Tranceformer - A Portrait of Lars von Trier

Synopsis: A portrait of Denmark's most acclaimed and controversial director, Lars von Trier. A meeting with von Trier on a private level as well as with his film universe. Filmmaker Stig Björkman follow von Trier during a period of more than two years, meet him at work, at home and at leisure.
52 min

I'll gladly assert

that everything

said or written of me is a lie.


But a provocation's purpose

is to get people to think.


If you subject people

to a provocation

you allow them the possibility

of their own interpretation.


He is a, what can one say...

...a playful rascal.

Absolute opponent to all kinds

of intellectual authority.

Unfortunately, I have

a "troll shard" in my eye.

I don't know if you know

The Snow Queen by Han Andersen.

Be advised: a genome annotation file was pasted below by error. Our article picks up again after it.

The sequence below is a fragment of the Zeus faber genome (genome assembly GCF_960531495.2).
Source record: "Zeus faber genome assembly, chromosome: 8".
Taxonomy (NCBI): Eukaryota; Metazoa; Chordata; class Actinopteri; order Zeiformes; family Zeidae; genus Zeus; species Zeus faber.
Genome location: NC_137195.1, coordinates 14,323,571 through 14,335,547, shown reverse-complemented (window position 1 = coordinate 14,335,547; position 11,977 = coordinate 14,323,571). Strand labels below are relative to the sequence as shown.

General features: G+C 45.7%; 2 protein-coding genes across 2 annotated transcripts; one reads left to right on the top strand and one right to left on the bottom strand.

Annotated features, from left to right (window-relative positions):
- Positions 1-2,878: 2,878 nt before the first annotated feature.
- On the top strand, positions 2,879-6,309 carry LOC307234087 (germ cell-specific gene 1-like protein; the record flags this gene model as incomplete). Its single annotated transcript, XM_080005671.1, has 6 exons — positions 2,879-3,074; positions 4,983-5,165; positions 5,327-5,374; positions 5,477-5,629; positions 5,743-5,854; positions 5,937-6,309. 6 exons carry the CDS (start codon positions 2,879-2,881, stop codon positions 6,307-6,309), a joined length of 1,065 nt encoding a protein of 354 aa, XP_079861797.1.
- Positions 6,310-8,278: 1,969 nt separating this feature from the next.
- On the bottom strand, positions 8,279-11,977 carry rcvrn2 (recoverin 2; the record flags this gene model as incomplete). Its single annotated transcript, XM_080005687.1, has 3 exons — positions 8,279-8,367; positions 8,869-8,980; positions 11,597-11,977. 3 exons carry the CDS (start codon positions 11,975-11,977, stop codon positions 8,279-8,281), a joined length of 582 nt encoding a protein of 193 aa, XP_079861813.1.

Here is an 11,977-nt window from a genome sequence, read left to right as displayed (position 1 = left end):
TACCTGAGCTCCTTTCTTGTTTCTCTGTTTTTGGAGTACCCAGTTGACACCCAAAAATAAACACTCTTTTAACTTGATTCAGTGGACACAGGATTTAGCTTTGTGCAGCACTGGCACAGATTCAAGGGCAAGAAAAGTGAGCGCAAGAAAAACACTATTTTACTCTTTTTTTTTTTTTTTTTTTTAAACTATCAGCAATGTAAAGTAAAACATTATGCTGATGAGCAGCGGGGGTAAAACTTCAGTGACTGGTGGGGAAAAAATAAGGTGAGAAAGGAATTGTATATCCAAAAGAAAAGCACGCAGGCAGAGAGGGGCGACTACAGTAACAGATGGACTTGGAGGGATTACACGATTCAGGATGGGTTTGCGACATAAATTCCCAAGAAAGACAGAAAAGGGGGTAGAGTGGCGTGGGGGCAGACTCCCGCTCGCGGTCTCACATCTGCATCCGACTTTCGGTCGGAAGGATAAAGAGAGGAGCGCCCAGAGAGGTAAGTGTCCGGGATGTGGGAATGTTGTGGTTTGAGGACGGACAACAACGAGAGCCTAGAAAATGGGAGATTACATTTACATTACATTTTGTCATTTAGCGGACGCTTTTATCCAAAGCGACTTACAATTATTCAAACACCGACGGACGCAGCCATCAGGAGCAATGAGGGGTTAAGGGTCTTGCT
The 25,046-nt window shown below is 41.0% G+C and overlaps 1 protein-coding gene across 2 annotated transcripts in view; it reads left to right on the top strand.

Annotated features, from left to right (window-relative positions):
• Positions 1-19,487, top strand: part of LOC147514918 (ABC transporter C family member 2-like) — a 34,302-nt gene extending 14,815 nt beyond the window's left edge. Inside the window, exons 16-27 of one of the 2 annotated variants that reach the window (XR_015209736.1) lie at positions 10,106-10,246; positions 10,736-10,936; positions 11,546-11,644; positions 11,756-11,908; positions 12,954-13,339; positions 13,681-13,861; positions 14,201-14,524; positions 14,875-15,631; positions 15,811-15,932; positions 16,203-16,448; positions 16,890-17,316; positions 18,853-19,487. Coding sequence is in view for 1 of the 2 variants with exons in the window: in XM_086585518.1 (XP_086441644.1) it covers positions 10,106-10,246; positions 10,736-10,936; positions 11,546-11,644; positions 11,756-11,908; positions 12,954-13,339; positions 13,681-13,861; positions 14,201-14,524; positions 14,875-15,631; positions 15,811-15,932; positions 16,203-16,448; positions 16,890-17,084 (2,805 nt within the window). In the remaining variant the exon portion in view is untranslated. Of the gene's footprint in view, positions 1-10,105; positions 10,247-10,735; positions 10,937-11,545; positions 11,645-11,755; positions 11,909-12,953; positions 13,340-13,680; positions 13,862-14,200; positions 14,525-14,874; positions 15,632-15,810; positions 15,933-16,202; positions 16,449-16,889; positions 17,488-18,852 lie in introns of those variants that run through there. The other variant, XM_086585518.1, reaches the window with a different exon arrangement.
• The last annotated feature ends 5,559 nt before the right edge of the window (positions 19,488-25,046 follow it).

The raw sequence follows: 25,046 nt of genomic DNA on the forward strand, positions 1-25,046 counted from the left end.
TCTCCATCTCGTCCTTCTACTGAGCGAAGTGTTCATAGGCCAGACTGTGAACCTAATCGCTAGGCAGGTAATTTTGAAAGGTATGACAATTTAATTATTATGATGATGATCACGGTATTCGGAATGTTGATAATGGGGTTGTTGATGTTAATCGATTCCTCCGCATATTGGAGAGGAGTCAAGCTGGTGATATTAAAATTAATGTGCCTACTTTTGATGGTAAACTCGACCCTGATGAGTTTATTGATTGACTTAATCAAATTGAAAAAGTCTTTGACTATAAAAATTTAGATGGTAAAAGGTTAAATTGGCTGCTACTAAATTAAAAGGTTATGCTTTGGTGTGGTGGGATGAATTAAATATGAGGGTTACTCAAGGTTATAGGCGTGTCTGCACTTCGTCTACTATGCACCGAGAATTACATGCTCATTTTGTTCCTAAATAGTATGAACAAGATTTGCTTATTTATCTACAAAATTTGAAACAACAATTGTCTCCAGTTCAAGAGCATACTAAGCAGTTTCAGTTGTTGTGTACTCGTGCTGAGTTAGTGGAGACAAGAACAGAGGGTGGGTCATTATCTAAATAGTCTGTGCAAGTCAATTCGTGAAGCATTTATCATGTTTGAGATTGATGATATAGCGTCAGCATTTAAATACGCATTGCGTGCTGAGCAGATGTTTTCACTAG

I remember there's a boy who

at some stage gets

a troll shard in his eye

and sees things as ugly.

I see you as fairly cross-eyed.

His name alone is

a pure provocation...

Von Trier! It's incredible

how many doors

have opened through it.

That's because my own life is

a fabrication, not so?

Shall we skip the niceties and

get on with the interview?

He's very bourgeois.

Wears slippers at home,

runs around the lawn,

cuts the hedge.

Nothing could be more dull.

There's nothing exotic about him.

About being "self-directed".

That means you direct yourself

differently in a certain way.

I don't do that.

You normally associate extremism

with grand gestures and so on.

But Lars is very controlled,

very amiable in his way.

That means that sometimes

you don't even notice